“How can we sing the song of G‑d on foreign soil?”1

I have said these words hundreds of times since I was a kid. Perhaps words strike us in new ways at different stages of life, because that’s what happened as I was sitting next to my husband at my kitchen table the other day reciting this Psalm. I found myself overcome with emotion as the meaning of the words hit me.

“Envision for a moment,” I said to my husband, I have said these words hundreds of times“our Jewish ancestors sitting by the rivers of Babylon, exiled and broken to the core as they mourn the Temple and Jerusalem which lie in ruins. Nebuchadnezzar, evil king of Babylon, instructs the Levites to sing in captivity, as they had once done in the Temple. Through their tears and broken hearts, they cry out in pain. How can they sing the song of G‑d on foreign soil?”

But sing, we did! We, the strong, resilient and faithful nation that we are, rose from the ashes and sang the song of G‑d. We took Jewish life as we knew it and rebuilt it. We built synagogues, mikvahs, schools and yeshivahs. We married, built families and raised generations of precious Jewish souls. With joy and determination, we ensured that the Jewish nation and its connection to Torah would live on forever.

But we sing on foreign soil. We must never forget it.

We are proud of and patriotic towards the countries that house us. We are deeply grateful for the kindness they have shown and the freedoms they have granted. (The Rebbe would refer to America as “Medinah Shel Chessed”—a country of kindness and benevolence).

And yet, we, the Jewish nation, must remember that we sit on foreign soil. Even those of us presently living in the Land of Israel, our holy land, are still in exile.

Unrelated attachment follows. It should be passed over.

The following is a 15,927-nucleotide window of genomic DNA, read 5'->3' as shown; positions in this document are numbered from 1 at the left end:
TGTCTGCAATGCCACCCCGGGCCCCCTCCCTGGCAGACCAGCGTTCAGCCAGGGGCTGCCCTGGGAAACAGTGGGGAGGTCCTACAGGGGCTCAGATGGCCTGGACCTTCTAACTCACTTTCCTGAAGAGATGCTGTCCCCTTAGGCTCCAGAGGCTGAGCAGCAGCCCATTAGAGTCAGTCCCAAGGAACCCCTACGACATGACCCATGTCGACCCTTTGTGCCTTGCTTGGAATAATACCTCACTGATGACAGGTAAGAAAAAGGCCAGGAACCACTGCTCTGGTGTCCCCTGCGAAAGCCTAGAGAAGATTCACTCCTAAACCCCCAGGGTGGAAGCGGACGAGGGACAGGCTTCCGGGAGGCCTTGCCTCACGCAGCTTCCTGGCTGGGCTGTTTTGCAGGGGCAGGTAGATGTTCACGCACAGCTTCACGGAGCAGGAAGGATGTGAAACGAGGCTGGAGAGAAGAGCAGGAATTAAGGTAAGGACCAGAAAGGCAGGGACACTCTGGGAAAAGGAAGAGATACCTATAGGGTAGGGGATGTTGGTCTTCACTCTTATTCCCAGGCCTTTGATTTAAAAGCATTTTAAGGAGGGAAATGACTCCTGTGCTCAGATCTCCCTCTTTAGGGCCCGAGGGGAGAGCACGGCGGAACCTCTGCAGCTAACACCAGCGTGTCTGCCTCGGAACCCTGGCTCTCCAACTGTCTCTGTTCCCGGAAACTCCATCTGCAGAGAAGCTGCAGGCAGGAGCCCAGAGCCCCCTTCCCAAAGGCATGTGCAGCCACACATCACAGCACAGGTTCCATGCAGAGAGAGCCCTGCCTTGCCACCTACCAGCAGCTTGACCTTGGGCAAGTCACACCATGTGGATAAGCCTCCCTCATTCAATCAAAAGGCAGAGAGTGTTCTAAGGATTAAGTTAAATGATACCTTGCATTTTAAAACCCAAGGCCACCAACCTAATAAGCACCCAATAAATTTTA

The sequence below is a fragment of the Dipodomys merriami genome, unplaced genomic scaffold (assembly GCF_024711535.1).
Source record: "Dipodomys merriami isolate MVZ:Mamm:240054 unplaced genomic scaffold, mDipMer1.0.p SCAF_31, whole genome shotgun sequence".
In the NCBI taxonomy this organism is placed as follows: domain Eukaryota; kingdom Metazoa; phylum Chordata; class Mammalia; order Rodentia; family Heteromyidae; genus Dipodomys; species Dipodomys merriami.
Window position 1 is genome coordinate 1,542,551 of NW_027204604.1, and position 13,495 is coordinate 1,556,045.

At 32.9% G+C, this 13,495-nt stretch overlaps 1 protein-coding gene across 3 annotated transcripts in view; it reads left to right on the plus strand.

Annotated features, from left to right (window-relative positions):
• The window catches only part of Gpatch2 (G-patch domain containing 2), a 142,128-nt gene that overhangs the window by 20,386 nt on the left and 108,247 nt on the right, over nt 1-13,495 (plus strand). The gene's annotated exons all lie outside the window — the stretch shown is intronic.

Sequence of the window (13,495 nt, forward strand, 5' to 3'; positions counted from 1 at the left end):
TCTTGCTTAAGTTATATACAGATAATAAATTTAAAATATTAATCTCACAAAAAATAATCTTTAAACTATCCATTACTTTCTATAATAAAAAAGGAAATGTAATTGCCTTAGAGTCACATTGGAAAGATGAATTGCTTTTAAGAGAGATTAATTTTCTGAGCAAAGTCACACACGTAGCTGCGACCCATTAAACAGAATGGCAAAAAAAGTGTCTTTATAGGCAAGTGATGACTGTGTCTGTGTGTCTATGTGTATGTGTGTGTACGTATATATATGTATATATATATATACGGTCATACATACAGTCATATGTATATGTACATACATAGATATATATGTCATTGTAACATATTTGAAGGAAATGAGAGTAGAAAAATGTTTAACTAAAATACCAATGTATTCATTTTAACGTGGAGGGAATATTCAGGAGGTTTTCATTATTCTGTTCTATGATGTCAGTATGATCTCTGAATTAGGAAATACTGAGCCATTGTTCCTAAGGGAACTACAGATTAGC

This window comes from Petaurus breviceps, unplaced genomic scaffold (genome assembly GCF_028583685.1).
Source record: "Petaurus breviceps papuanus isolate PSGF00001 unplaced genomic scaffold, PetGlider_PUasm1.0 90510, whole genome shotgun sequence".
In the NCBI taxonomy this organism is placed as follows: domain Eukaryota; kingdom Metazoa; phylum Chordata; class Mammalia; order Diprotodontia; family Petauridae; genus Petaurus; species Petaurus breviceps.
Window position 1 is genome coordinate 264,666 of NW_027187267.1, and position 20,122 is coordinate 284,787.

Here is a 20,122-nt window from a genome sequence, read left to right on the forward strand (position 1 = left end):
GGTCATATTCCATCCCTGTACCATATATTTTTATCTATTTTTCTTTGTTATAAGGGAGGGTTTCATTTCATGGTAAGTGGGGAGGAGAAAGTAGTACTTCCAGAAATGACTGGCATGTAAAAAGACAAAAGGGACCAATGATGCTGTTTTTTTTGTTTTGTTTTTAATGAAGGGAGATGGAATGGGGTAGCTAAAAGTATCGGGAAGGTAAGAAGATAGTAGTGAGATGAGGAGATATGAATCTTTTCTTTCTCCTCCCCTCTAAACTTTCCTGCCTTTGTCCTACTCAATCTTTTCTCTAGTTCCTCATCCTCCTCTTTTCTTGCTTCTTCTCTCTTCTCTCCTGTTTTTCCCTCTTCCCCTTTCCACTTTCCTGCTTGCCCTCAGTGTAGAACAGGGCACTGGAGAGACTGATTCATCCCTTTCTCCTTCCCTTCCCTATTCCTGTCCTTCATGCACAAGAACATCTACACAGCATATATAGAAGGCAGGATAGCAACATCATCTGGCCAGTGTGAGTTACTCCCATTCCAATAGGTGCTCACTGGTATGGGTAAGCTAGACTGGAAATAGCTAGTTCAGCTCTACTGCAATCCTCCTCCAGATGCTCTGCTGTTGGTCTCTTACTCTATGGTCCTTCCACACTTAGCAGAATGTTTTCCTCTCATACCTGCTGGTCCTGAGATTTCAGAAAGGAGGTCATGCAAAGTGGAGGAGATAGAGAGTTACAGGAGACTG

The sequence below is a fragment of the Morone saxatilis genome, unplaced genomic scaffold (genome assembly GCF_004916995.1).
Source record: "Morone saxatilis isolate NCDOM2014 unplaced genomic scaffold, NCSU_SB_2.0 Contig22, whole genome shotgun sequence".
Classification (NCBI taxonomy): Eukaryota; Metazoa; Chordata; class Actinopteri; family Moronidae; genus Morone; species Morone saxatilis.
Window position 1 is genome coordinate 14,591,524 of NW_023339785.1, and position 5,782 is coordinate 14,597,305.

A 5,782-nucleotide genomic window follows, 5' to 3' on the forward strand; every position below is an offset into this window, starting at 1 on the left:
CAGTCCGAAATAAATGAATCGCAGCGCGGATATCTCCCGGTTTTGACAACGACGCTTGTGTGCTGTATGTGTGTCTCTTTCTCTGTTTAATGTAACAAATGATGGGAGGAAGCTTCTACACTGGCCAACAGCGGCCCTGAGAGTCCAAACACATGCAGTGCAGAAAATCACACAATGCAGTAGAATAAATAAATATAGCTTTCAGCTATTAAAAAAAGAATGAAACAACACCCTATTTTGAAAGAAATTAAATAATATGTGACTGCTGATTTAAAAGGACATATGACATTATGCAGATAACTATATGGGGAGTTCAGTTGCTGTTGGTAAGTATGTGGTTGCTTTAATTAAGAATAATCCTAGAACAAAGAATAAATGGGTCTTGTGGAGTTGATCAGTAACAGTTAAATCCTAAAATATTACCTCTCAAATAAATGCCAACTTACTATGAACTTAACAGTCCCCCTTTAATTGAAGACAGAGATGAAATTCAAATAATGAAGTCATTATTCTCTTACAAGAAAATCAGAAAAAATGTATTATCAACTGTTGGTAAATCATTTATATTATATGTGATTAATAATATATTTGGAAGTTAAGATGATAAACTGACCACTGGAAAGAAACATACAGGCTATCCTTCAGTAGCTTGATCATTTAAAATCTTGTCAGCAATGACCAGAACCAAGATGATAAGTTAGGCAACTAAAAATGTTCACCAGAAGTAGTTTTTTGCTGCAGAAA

Exile is not just a physical displacement from our land; it is a spiritual displacement. Exile inhibits us from experiencing the true essence of our soul, when we don’t openly feel or see G‑d’s presence in our world. When we don’t always openly feel or see G‑d’s love for us. When the Divine source of our physical world is so concealed.

We cannot forget that. We must yearn and work to restore the manifest Divine presence to our world.

You see, our ancestors could not fathom how they would ever be able to sing the song of G‑d again while on foreign soil. Ironically, we, their children, find ourselves singing the song of G‑d as we work to build and grow Jewish life in the Diaspora, but may find that we often forget that we sit on “foreign” soil. So while we must continue to sing, to dance and to build, simultaneously, let us remember that we have a land that awaits our complete return. She weeps daily for her children to return fully, with the coming of Moshiach.

Israel is the only land that was created with a neshamah, a “soul.” A neshamah that is intrinsically bound to each and every one of our souls. She weeps together with the Shechinah, the Divine presence, for the end of our exile.

During what isIsrael is the only land created with a soul traditionally known as the “Nine Days” on the Jewish calendar—the nine days of mourning leading up to the destruction of the Temple on Tisha B’Av, the ninth day of the Hebrew month of Av—we are charged with the dual mission contained within this powerful passage of Psalms.

“How can we sing the song of G‑d on foreign soil?”

We have to keep singing the song of G‑d, while never forgetting what our true home will be.

It is actually customary to clean and prepare one’s home during the afternoon hours of Tisha B’Av in anticipation of Moshiach’s arrival.

Today, I sing in Cary, N.C. Very soon, however, you and I will sing the song of G‑d in the rebuilt Jerusalem with the coming of the ultimate redemption.